BEIRUT, JUNE 29 -- Syria has increased pressure on extremist Shiite Moslems to release foreign hostages by confining the allied Iranian Revolutionary Guards to their eastern Lebanon stronghold, Shiite sources said today.

The sources, who are close to the Syrian Army command in Lebanon, said about 3,000 guards in the Bekaa Valley have been barred from military roads that cross the Syria-Lebanon border. The sources said the guards are stopped at military checkpoints or border customs posts when they try to travel.

Syrian officers also canceled the Iranians' firearms permits as part of a campaign to get Iranian-backed militants to free American journalist Charles Glass, who was abducted June 17 while driving through the Shiite suburbs of south Beirut.

Glass is one of at least 24 foreigners, nine of them Americans, who are missing in Lebanon. Shiite extremists backed by the Iranian regime of Ayatollah Ruhollah Khomeini are believed to hold most of them.

Also missing is Anglican Church envoy Terry Waite, who vanished in Beirut on Jan. 20 while on a mission to try to free foreign hostages.

Syria is Lebanon's main power broker and keeps about 25,000 soldiers in the northern and eastern parts of the country, including the Bekaa Valley. The abduction of Glass has been seen as a serious challenge to the Syrians, who sent about 7,000 troops to Moslem west Beirut on Feb. 22 to curb militia lawlessness.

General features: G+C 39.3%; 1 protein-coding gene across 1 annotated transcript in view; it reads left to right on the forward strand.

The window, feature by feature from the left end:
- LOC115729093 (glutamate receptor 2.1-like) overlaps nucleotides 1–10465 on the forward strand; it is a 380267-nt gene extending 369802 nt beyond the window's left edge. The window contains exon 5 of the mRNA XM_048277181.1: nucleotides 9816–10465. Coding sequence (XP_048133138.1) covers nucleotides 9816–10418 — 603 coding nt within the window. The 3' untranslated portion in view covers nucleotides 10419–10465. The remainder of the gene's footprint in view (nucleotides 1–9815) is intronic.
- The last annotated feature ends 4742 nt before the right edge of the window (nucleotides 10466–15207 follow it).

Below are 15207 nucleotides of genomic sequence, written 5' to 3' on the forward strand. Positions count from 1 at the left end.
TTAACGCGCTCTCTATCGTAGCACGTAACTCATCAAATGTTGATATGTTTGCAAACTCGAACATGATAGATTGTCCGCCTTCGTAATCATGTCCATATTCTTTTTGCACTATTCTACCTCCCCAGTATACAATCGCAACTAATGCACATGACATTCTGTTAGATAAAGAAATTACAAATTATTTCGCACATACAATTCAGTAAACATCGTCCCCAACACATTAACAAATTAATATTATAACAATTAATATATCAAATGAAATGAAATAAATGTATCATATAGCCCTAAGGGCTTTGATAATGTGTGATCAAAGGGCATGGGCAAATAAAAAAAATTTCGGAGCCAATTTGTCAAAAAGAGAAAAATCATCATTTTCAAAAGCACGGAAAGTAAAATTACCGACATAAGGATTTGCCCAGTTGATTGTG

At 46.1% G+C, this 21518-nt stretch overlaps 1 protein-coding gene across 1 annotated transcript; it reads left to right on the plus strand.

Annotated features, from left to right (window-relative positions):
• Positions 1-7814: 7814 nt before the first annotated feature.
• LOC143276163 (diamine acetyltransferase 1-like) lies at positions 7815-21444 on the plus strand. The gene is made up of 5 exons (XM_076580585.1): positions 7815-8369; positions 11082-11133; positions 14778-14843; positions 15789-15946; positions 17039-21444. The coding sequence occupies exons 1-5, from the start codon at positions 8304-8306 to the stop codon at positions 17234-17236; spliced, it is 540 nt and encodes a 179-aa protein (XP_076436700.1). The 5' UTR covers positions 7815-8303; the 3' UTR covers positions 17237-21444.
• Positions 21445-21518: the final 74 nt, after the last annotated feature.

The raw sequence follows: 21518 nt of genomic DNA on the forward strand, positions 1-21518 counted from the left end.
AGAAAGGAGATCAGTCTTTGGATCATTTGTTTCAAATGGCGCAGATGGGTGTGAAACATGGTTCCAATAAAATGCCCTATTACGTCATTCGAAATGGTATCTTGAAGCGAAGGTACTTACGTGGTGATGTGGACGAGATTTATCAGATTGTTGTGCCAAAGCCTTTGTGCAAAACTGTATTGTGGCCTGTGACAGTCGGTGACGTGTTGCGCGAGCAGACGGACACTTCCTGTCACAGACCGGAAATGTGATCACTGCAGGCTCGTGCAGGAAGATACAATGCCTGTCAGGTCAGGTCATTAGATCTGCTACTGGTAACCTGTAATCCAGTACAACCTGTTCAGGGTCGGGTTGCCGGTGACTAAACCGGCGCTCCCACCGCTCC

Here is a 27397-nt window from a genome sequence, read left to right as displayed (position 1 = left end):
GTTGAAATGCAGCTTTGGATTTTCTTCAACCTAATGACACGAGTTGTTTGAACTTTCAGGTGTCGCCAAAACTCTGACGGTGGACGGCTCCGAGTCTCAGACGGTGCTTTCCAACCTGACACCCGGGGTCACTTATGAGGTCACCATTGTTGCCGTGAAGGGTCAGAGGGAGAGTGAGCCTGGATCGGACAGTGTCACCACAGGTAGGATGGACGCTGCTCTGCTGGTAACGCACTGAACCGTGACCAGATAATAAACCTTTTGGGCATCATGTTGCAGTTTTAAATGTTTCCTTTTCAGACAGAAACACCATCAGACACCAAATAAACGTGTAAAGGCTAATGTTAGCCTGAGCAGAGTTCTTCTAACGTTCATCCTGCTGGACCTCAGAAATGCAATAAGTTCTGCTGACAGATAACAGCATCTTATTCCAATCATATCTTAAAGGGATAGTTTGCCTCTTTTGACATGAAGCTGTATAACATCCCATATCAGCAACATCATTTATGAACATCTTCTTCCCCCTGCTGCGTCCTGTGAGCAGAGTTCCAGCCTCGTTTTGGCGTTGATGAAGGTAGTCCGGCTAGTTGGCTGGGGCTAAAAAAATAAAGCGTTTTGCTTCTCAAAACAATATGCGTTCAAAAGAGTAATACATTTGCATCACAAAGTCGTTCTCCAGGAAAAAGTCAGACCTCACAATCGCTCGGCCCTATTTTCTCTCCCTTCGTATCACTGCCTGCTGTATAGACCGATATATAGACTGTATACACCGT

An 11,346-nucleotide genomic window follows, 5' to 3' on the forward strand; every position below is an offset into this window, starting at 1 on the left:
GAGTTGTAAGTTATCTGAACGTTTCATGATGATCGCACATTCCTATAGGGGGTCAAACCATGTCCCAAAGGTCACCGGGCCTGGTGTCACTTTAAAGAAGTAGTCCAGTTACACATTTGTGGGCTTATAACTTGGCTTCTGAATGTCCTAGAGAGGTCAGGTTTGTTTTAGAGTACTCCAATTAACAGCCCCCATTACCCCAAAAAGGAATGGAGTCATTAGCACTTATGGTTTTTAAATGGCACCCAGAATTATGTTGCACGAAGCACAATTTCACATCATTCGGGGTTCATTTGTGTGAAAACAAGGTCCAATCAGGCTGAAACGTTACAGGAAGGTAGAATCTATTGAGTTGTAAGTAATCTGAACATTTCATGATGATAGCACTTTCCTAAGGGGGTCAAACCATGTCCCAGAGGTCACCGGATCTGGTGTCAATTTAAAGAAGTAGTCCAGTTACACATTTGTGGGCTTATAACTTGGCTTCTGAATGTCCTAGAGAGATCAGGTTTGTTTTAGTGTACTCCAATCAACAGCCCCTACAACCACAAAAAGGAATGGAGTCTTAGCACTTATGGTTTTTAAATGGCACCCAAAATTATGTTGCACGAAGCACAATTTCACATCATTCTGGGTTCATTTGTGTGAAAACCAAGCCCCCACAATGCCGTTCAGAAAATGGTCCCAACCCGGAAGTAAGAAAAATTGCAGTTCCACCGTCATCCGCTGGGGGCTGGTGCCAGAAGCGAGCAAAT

Iranian Revolutionary Guards came to Lebanon in 1982 to help the Syrians against Israel's invasion in June of that year. The guards have training camps in the Bekaa Valley and in the south Beirut slums and have built the fundamentalist Hezbollah, or Party of God, into one of Lebanon's most powerful militias.

Hezbollah is believed to be the umbrella group for factions that have claimed responsibility for most of the abductions of foreigners during the past two years. So far, the Syrian troops in Beirut's Moslem sector have stayed out of the Shiite slums, where Hezbollah has its headquarters and most of the missing foreigners are believed held.

All 132 banks in both sectors of the capital united in a daylong strike today to protest the kidnapings two years ago of three Christians who were senior department heads of the nation's central bank.

Thousands of Lebanese have been abducted in the 12-year-old civil war between Moslems and Christians.